A touch of novelty has come to mark the hotly contested Kerala assembly elections with Metroman E Sreedharan lending his heft to BJP amid Congress-led UDF making a determined effort to oust CPM-led LDF. 88-year-old Sreedharan’s achievements, like Delhi Metro and Konkan Railway, swaddle him in the mould of a technocrat par excellence. But even his party seems undecided how best to utilise him, evident from the confusion over naming him CM candidate. Nevertheless, BJP trusts Sreedharan to woo the middle class despite his age. Meanwhile, a BJP candidate has notched up prized Orthodox Church support for helping spare an ancient church from demolition during highway construction.
Such incremental breakthroughs by BJP will unnerve both LDF and UDF, given typically slim margins by which many candidates sneak through in Kerala elections. Possessing a credible 15% voteshare, BJP’s best hopes of breaching Kerala rest on wooing either the Muslim or Christian minority communities or largescale desertions from Congress/CPM. But both CPM and Congress are clinging to their support bases. And, unlike other states, Congress netas don’t see a future in switching to BJP despite diminishing national returns.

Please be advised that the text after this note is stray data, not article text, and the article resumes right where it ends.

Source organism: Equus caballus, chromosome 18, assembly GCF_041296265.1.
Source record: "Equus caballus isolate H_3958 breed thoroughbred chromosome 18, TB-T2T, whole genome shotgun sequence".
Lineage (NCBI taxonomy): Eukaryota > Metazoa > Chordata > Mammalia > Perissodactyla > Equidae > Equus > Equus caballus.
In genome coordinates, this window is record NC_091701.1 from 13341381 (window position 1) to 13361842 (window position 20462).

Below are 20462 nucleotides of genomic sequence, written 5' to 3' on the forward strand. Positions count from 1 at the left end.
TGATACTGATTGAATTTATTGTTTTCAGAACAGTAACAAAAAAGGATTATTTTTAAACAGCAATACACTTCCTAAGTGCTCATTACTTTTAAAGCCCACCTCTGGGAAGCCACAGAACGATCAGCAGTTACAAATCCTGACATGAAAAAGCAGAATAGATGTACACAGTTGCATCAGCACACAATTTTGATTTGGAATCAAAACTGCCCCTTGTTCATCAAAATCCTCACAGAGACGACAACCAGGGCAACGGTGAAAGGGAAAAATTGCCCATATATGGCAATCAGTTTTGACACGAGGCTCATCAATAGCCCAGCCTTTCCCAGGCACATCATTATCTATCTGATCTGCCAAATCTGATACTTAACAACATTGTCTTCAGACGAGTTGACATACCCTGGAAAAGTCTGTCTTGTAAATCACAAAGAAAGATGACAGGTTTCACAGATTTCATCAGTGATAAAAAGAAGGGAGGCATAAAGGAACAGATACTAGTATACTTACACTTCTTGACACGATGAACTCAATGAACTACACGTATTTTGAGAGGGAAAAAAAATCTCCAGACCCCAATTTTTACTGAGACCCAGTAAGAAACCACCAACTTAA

A comfortable civic body poll victory had put LDF ahead. But the gains have dissipated. Charges of nepotism in recruitment for government jobs have put youth awaiting their turn in PSC rank lists on the warpath. Given Kerala’s high unemployment rate among youth – highest nationally in 2019-20 according to Periodic Labour Force Survey – the blowback will be felt. Unlike earlier elections, Congress has kept factionalism under check. Rahul Gandhi is doing his bit, a deep sea fishing expedition endearing him to the sizeable fishing community. While it is do or die for CPM and Congress, BJP will count its gains for the long haul.
This piece appeared as an editorial opinion in the print edition of The Times of India.
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